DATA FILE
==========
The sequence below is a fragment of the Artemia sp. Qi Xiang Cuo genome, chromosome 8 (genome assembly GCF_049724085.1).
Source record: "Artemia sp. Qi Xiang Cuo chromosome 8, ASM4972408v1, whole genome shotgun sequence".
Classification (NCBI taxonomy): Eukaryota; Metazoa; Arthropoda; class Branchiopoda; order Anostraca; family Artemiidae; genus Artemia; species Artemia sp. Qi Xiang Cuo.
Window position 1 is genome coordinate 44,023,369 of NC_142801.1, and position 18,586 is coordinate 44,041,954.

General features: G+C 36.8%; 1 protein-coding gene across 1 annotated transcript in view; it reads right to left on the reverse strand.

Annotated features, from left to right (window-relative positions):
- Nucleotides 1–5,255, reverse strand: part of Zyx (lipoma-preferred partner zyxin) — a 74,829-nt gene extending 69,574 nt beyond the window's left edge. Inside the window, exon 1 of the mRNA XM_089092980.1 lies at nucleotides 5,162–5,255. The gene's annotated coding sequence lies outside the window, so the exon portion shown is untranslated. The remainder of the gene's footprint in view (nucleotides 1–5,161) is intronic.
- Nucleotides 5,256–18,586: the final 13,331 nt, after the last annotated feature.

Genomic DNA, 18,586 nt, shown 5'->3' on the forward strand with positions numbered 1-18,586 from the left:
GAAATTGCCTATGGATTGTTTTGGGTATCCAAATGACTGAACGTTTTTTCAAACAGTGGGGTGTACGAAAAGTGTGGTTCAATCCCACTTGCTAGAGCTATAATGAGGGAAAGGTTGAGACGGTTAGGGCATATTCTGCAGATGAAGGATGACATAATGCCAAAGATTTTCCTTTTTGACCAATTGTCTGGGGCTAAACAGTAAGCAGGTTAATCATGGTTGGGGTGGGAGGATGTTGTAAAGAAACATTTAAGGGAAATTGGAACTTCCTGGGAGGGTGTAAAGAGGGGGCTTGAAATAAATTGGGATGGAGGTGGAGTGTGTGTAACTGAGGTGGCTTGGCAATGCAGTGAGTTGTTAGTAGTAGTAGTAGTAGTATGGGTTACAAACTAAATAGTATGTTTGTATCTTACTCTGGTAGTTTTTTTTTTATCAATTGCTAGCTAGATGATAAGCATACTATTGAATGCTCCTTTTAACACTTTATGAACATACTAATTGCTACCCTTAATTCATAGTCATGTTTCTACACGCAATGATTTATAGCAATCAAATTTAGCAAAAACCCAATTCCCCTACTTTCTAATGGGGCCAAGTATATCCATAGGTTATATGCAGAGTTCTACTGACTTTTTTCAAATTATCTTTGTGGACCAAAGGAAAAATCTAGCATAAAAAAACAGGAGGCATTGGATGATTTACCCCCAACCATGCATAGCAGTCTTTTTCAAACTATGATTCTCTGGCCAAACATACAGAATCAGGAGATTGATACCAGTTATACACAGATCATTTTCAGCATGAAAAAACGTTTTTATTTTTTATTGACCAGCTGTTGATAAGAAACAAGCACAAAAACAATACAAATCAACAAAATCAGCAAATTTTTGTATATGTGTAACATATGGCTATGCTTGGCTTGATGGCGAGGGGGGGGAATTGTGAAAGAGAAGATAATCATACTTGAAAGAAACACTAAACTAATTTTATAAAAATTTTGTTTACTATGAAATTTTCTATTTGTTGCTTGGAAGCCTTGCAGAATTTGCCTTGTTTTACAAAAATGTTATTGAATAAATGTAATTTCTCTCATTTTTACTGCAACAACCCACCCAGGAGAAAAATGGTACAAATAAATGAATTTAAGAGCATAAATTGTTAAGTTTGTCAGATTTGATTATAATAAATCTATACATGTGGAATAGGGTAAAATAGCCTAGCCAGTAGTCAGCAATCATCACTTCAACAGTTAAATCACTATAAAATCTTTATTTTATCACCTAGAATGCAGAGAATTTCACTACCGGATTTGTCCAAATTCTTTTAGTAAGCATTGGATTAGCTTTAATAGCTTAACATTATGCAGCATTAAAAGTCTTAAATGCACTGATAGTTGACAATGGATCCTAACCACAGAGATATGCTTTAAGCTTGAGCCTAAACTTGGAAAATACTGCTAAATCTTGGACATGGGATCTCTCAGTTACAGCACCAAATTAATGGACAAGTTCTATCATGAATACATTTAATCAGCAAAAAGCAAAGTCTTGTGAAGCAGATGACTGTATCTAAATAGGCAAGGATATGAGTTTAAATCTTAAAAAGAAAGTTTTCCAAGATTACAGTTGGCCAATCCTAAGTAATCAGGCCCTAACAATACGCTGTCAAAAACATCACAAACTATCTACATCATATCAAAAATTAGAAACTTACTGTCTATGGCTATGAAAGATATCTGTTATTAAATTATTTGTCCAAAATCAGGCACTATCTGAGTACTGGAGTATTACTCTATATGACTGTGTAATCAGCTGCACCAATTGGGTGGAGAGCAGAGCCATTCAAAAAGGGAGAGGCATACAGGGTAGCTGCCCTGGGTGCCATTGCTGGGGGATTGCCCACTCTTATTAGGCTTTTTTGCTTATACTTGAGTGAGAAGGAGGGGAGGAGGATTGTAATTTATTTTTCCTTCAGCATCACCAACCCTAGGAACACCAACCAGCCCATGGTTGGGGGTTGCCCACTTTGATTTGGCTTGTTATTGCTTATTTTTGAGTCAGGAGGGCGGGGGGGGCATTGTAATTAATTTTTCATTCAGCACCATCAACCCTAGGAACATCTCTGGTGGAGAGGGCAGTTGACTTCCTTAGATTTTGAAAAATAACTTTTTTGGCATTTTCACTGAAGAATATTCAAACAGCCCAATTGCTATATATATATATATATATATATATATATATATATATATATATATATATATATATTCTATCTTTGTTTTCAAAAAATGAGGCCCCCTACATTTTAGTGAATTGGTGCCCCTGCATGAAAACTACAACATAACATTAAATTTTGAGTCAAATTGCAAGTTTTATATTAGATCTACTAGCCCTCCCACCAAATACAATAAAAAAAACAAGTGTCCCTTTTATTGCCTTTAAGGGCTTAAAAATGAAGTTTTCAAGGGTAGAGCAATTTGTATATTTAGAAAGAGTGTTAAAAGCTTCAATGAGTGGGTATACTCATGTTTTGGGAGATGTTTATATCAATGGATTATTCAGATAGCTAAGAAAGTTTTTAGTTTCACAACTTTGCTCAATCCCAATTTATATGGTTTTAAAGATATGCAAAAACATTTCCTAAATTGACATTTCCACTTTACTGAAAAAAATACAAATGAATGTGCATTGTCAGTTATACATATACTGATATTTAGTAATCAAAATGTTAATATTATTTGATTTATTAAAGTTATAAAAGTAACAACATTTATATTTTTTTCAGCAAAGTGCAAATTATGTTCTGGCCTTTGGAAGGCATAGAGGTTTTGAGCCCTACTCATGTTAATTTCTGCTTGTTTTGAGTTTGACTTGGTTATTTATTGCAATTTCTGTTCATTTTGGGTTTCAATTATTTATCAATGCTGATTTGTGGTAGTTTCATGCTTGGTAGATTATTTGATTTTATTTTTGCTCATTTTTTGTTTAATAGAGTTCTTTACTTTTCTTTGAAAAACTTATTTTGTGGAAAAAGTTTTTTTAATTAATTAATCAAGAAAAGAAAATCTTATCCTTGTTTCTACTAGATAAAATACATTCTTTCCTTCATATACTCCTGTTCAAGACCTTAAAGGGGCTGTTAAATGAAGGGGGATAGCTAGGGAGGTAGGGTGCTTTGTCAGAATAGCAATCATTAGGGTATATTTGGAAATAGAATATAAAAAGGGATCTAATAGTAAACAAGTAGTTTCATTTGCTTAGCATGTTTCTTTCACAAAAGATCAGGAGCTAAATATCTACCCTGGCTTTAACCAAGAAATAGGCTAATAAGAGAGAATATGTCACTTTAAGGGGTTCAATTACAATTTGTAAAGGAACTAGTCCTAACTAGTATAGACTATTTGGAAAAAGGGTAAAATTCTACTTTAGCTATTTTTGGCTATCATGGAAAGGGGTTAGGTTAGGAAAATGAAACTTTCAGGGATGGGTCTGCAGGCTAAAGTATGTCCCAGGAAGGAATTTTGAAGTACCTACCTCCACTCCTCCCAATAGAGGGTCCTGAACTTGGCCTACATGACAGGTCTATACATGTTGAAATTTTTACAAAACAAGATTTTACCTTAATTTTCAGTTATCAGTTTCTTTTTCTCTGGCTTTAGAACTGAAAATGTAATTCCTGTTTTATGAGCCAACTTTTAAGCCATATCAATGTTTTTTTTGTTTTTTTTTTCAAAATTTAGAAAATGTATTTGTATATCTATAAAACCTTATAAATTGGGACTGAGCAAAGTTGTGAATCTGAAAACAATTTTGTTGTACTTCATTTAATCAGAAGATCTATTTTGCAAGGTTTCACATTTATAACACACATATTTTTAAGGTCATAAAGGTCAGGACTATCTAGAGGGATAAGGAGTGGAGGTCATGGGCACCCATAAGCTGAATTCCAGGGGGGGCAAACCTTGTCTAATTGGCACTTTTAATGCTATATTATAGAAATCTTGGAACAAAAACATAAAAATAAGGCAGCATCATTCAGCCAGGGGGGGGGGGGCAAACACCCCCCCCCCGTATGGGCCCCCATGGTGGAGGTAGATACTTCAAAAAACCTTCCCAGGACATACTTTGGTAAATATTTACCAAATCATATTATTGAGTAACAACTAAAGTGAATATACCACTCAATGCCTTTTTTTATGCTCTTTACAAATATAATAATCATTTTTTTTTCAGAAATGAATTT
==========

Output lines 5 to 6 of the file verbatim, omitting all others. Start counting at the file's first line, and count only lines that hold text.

General features: G+C 36.8%; 1 protein-coding gene across 1 annotated transcript in view; it reads right to left on the reverse strand.

Annotated features, from left to right (window-relative positions):